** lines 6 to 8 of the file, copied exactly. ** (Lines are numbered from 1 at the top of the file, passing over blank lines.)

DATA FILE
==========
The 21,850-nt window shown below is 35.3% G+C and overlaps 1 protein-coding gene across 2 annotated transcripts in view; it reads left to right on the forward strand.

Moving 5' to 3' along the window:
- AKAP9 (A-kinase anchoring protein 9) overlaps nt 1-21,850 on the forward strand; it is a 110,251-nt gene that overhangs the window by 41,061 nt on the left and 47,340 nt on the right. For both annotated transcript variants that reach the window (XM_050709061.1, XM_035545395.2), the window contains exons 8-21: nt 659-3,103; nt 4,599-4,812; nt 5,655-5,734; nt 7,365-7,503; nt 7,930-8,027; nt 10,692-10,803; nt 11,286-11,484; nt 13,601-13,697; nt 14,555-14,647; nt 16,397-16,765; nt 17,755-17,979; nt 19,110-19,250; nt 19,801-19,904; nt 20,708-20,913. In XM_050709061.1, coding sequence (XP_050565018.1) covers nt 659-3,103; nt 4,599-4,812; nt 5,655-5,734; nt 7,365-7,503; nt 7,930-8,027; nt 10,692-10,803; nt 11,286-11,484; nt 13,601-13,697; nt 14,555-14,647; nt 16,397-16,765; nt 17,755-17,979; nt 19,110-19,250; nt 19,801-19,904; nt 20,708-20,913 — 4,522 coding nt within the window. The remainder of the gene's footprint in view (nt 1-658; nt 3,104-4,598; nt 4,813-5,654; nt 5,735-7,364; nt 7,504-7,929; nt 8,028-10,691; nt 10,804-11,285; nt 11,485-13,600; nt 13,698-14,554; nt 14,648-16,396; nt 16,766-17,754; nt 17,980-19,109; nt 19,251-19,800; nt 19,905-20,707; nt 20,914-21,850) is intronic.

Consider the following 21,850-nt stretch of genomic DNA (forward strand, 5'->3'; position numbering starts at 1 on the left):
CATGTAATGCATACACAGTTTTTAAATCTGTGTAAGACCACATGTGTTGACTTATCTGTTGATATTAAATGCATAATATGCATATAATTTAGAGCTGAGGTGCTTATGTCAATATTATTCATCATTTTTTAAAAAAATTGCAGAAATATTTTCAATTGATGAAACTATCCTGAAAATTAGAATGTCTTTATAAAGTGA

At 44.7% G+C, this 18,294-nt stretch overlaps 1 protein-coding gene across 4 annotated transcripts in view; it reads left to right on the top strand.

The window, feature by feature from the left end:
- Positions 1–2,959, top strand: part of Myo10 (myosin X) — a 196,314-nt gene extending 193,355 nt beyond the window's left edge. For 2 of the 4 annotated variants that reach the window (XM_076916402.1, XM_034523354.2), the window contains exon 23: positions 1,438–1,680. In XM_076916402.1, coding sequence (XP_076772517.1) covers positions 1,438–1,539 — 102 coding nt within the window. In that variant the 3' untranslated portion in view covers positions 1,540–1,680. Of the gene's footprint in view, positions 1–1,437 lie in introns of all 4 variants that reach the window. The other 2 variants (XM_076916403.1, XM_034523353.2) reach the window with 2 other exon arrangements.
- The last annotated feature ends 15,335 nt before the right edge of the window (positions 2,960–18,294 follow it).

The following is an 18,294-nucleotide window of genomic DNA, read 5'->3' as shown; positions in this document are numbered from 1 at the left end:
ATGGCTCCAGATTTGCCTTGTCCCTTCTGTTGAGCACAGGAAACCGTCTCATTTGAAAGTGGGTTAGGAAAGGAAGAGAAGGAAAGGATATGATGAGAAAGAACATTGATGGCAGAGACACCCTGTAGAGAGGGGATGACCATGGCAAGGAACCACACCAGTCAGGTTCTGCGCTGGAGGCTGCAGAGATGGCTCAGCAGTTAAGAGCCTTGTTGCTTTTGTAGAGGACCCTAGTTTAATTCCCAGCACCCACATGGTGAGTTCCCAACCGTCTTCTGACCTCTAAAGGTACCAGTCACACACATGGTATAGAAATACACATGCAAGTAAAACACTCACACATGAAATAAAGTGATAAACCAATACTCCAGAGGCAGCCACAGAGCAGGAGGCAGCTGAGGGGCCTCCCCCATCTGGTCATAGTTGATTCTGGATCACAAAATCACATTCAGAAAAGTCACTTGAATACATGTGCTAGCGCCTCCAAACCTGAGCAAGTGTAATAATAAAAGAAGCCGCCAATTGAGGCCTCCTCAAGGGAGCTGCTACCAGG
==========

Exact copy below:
At 44.7% G+C, this 18,294-nt stretch overlaps 1 protein-coding gene across 4 annotated transcripts in view; it reads left to right on the top strand.

The window, feature by feature from the left end:
- Positions 1–2,959, top strand: part of Myo10 (myosin X) — a 196,314-nt gene extending 193,355 nt beyond the window's left edge. For 2 of the 4 annotated variants that reach the window (XM_076916402.1, XM_034523354.2), the window contains exon 23: positions 1,438–1,680. In XM_076916402.1, coding sequence (XP_076772517.1) covers positions 1,438–1,539 — 102 coding nt within the window. In that variant the 3' untranslated portion in view covers positions 1,540–1,680. Of the gene's footprint in view, positions 1–1,437 lie in introns of all 4 variants that reach the window. The other 2 variants (XM_076916403.1, XM_034523353.2) reach the window with 2 other exon arrangements.